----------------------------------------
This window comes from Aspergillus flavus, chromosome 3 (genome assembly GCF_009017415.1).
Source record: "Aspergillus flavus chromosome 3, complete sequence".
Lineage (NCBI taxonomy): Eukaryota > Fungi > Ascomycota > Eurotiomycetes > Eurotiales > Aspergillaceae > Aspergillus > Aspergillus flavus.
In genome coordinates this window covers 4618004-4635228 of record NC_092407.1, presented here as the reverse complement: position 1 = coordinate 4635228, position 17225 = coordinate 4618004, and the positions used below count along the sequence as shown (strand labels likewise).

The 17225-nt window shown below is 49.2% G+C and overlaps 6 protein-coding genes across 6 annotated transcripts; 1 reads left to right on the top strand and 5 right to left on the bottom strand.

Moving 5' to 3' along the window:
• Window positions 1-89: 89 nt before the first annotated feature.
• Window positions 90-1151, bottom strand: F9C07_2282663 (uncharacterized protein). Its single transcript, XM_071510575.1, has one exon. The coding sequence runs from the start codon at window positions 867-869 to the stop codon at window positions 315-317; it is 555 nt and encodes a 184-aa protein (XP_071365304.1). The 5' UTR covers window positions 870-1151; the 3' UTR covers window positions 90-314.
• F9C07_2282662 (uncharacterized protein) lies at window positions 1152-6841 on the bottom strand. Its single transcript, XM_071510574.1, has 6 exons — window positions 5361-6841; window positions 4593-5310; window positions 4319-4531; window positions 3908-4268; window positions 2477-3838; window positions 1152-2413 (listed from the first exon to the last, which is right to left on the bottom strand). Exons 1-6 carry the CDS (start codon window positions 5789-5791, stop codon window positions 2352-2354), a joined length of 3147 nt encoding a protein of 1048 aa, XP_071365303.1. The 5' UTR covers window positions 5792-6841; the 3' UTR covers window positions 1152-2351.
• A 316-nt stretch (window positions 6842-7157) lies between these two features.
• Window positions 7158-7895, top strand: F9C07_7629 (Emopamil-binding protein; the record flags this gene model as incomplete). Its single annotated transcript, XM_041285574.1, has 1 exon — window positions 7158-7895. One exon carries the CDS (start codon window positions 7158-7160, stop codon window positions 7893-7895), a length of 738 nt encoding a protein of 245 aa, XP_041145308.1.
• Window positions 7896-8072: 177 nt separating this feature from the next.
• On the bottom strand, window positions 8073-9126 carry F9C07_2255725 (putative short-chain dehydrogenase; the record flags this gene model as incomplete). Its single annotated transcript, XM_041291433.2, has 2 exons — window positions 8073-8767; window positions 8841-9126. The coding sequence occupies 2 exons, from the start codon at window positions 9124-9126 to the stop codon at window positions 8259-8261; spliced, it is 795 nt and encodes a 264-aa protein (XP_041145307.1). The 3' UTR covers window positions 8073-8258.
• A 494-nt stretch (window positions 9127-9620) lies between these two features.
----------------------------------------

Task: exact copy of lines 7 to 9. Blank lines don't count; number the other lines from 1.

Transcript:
• Window positions 1-89: 89 nt before the first annotated feature.
• Window positions 90-1151, bottom strand: F9C07_2282663 (uncharacterized protein). Its single transcript, XM_071510575.1, has one exon. The coding sequence runs from the start codon at window positions 867-869 to the stop codon at window positions 315-317; it is 555 nt and encodes a 184-aa protein (XP_071365304.1). The 5' UTR covers window positions 870-1151; the 3' UTR covers window positions 90-314.
• F9C07_2282662 (uncharacterized protein) lies at window positions 1152-6841 on the bottom strand. Its single transcript, XM_071510574.1, has 6 exons — window positions 5361-6841; window positions 4593-5310; window positions 4319-4531; window positions 3908-4268; window positions 2477-3838; window positions 1152-2413 (listed from the first exon to the last, which is right to left on the bottom strand). Exons 1-6 carry the CDS (start codon window positions 5789-5791, stop codon window positions 2352-2354), a joined length of 3147 nt encoding a protein of 1048 aa, XP_071365303.1. The 5' UTR covers window positions 5792-6841; the 3' UTR covers window positions 1152-2351.